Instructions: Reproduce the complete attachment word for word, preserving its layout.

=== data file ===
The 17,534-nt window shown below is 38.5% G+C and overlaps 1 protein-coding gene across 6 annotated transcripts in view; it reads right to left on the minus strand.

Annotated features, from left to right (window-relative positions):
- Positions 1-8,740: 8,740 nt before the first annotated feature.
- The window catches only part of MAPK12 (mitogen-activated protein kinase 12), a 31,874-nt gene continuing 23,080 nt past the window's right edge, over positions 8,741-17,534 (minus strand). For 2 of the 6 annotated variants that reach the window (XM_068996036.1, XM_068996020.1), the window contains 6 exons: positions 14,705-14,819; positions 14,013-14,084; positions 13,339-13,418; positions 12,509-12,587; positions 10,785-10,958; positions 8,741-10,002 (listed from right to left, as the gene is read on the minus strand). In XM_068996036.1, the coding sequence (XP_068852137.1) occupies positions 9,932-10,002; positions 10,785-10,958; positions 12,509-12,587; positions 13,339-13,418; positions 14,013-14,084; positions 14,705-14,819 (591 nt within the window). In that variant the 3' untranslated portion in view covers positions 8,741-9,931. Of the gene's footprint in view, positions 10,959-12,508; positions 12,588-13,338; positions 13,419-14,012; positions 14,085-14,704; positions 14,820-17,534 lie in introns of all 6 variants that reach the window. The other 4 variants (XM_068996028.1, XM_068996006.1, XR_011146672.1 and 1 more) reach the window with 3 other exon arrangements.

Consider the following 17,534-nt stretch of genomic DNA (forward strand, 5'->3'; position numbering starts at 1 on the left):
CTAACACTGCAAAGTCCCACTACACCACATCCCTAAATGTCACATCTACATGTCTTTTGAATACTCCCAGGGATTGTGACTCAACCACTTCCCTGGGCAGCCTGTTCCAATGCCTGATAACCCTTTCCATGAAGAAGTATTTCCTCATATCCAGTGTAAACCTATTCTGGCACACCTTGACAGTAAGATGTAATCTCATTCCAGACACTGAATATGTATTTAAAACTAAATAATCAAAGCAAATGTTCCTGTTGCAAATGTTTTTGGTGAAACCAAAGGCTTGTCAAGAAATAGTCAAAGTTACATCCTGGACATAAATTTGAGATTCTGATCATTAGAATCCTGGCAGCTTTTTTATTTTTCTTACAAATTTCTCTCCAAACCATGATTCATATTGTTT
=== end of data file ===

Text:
The 17,534-nt window shown below is 38.5% G+C and overlaps 1 protein-coding gene across 6 annotated transcripts in view; it reads right to left on the minus strand.

Annotated features, from left to right (window-relative positions):
- Positions 1-8,740: 8,740 nt before the first annotated feature.
- The window catches only part of MAPK12 (mitogen-activated protein kinase 12), a 31,874-nt gene continuing 23,080 nt past the window's right edge, over positions 8,741-17,534 (minus strand). For 2 of the 6 annotated variants that reach the window (XM_068996036.1, XM_068996020.1), the window contains 6 exons: positions 14,705-14,819; positions 14,013-14,084; positions 13,339-13,418; positions 12,509-12,587; positions 10,785-10,958; positions 8,741-10,002 (listed from right to left, as the gene is read on the minus strand). In XM_068996036.1, the coding sequence (XP_068852137.1) occupies positions 9,932-10,002; positions 10,785-10,958; positions 12,509-12,587; positions 13,339-13,418; positions 14,013-14,084; positions 14,705-14,819 (591 nt within the window). In that variant the 3' untranslated portion in view covers positions 8,741-9,931. Of the gene's footprint in view, positions 10,959-12,508; positions 12,588-13,338; positions 13,419-14,012; positions 14,085-14,704; positions 14,820-17,534 lie in introns of all 6 variants that reach the window. The other 4 variants (XM_068996028.1, XM_068996006.1, XR_011146672.1 and 1 more) reach the window with 3 other exon arrangements.

Consider the following 17,534-nt stretch of genomic DNA (forward strand, 5'->3'; position numbering starts at 1 on the left):
CTAACACTGCAAAGTCCCACTACACCACATCCCTAAATGTCACATCTACATGTCTTTTGAATACTCCCAGGGATTGTGACTCAACCACTTCCCTGGGCAGCCTGTTCCAATGCCTGATAACCCTTTCCATGAAGAAGTATTTCCTCATATCCAGTGTAAACCTATTCTGGCACACCTTGACAGTAAGATGTAATCTCATTCCAGACACTGAATATGTATTTAAAACTAAATAATCAAAGCAAATGTTCCTGTTGCAAATGTTTTTGGTGAAACCAAAGGCTTGTCAAGAAATAGTCAAAGTTACATCCTGGACATAAATTTGAGATTCTGATCATTAGAATCCTGGCAGCTTTTTTATTTTTCTTACAAATTTCTCTCCAAACCATGATTCATATTGTTT